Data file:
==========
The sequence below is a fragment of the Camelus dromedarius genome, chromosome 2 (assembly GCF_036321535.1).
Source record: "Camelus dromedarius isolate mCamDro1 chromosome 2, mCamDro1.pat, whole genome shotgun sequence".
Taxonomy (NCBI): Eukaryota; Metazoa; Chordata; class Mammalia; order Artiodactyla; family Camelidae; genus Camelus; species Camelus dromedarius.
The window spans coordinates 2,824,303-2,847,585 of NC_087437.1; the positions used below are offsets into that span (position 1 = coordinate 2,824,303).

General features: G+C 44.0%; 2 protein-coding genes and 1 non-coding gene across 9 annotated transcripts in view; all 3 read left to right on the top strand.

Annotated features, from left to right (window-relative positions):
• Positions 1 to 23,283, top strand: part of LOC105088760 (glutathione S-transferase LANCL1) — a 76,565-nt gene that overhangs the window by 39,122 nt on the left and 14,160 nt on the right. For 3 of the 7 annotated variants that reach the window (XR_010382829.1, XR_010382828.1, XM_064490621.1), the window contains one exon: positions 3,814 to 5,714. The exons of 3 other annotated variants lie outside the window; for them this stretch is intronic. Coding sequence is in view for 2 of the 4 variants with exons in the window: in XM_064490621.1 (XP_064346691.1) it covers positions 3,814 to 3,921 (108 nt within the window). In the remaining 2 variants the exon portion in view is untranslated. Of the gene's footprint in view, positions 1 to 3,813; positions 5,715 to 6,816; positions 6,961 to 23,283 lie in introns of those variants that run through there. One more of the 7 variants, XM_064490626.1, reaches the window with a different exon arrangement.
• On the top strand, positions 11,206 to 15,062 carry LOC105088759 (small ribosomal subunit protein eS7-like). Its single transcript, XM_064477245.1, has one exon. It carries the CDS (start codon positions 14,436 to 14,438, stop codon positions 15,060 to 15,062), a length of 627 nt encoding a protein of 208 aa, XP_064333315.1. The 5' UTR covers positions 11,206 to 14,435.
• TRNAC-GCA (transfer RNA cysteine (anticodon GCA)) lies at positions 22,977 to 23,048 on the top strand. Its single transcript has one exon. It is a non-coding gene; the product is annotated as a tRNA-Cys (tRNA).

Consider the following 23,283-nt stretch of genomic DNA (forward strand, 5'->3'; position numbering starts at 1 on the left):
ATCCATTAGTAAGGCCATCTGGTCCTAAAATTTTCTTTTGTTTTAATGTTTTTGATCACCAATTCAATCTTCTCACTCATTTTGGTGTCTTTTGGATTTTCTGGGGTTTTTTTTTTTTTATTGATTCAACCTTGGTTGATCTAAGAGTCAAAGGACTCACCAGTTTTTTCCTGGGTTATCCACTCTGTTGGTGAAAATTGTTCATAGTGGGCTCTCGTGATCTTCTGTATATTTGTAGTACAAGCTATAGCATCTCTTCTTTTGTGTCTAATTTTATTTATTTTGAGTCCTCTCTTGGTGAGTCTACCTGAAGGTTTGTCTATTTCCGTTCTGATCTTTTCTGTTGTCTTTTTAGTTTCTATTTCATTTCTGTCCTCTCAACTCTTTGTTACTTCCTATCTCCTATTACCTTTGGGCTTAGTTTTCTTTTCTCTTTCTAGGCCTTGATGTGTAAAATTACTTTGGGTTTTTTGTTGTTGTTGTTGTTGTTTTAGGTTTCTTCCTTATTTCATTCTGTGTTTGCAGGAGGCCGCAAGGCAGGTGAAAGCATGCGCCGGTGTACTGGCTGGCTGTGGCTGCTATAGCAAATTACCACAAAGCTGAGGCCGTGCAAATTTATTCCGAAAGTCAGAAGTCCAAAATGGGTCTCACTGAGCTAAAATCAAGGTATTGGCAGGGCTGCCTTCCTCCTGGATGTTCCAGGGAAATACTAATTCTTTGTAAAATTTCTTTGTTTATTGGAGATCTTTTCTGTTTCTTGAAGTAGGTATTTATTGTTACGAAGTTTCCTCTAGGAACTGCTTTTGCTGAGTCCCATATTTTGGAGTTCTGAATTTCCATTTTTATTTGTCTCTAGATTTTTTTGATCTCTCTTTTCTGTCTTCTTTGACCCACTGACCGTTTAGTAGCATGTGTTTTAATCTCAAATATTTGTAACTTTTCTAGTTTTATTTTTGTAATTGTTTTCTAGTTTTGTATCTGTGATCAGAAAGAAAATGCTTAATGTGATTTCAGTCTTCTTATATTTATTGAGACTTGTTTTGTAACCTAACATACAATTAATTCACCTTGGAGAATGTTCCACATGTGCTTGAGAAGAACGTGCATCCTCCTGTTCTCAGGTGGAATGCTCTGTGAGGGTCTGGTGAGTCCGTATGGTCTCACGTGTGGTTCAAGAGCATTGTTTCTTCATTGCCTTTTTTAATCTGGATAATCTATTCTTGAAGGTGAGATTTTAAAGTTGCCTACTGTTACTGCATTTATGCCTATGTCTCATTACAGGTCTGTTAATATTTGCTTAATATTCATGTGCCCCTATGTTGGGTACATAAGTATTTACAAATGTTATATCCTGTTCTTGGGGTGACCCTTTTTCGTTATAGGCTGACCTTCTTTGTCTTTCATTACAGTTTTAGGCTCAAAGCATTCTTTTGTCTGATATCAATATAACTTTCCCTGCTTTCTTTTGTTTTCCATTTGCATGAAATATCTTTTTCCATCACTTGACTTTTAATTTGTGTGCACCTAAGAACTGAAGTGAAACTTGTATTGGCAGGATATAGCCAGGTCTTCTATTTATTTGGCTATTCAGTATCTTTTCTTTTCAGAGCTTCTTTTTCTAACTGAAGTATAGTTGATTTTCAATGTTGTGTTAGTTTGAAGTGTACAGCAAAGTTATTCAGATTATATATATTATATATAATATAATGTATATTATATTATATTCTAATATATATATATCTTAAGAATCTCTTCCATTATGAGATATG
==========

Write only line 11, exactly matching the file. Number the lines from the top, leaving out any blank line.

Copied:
ATCCATTAGTAAGGCCATCTGGTCCTAAAATTTTCTTTTGTTTTAATGTTTTTGATCACCAATTCAATCTTCTCACTCATTTTGGTGTCTTTTGGATTTTCTGGGGTTTTTTTTTTTTTATTGATTCAACCTTGGTTGATCTAAGAGTCAAAGGACTCACCAGTTTTTTCCTGGGTTATCCACTCTGTTGGTGAAAATTGTTCATAGTGGGCTCTCGTGATCTTCTGTATATTTGTAGTACAAGCTATAGCATCTCTTCTTTTGTGTCTAATTTTATTTATTTTGAGTCCTCTCTTGGTGAGTCTACCTGAAGGTTTGTCTATTTCCGTTCTGATCTTTTCTGTTGTCTTTTTAGTTTCTATTTCATTTCTGTCCTCTCAACTCTTTGTTACTTCCTATCTCCTATTACCTTTGGGCTTAGTTTTCTTTTCTCTTTCTAGGCCTTGATGTGTAAAATTACTTTGGGTTTTTTGTTGTTGTTGTTGTTGTTTTAGGTTTCTTCCTTATTTCATTCTGTGTTTGCAGGAGGCCGCAAGGCAGGTGAAAGCATGCGCCGGTGTACTGGCTGGCTGTGGCTGCTATAGCAAATTACCACAAAGCTGAGGCCGTGCAAATTTATTCCGAAAGTCAGAAGTCCAAAATGGGTCTCACTGAGCTAAAATCAAGGTATTGGCAGGGCTGCCTTCCTCCTGGATGTTCCAGGGAAATACTAATTCTTTGTAAAATTTCTTTGTTTATTGGAGATCTTTTCTGTTTCTTGAAGTAGGTATTTATTGTTACGAAGTTTCCTCTAGGAACTGCTTTTGCTGAGTCCCATATTTTGGAGTTCTGAATTTCCATTTTTATTTGTCTCTAGATTTTTTTGATCTCTCTTTTCTGTCTTCTTTGACCCACTGACCGTTTAGTAGCATGTGTTTTAATCTCAAATATTTGTAACTTTTCTAGTTTTATTTTTGTAATTGTTTTCTAGTTTTGTATCTGTGATCAGAAAGAAAATGCTTAATGTGATTTCAGTCTTCTTATATTTATTGAGACTTGTTTTGTAACCTAACATACAATTAATTCACCTTGGAGAATGTTCCACATGTGCTTGAGAAGAACGTGCATCCTCCTGTTCTCAGGTGGAATGCTCTGTGAGGGTCTGGTGAGTCCGTATGGTCTCACGTGTGGTTCAAGAGCATTGTTTCTTCATTGCCTTTTTTAATCTGGATAATCTATTCTTGAAGGTGAGATTTTAAAGTTGCCTACTGTTACTGCATTTATGCCTATGTCTCATTACAGGTCTGTTAATATTTGCTTAATATTCATGTGCCCCTATGTTGGGTACATAAGTATTTACAAATGTTATATCCTGTTCTTGGGGTGACCCTTTTTCGTTATAGGCTGACCTTCTTTGTCTTTCATTACAGTTTTAGGCTCAAAGCATTCTTTTGTCTGATATCAATATAACTTTCCCTGCTTTCTTTTGTTTTCCATTTGCATGAAATATCTTTTTCCATCACTTGACTTTTAATTTGTGTGCACCTAAGAACTGAAGTGAAACTTGTATTGGCAGGATATAGCCAGGTCTTCTATTTATTTGGCTATTCAGTATCTTTTCTTTTCAGAGCTTCTTTTTCTAACTGAAGTATAGTTGATTTTCAATGTTGTGTTAGTTTGAAGTGTACAGCAAAGTTATTCAGATTATATATATTATATATAATATAATGTATATTATATTATATTCTAATATATATATATCTTAAGAATCTCTTCCATTATGAGATATG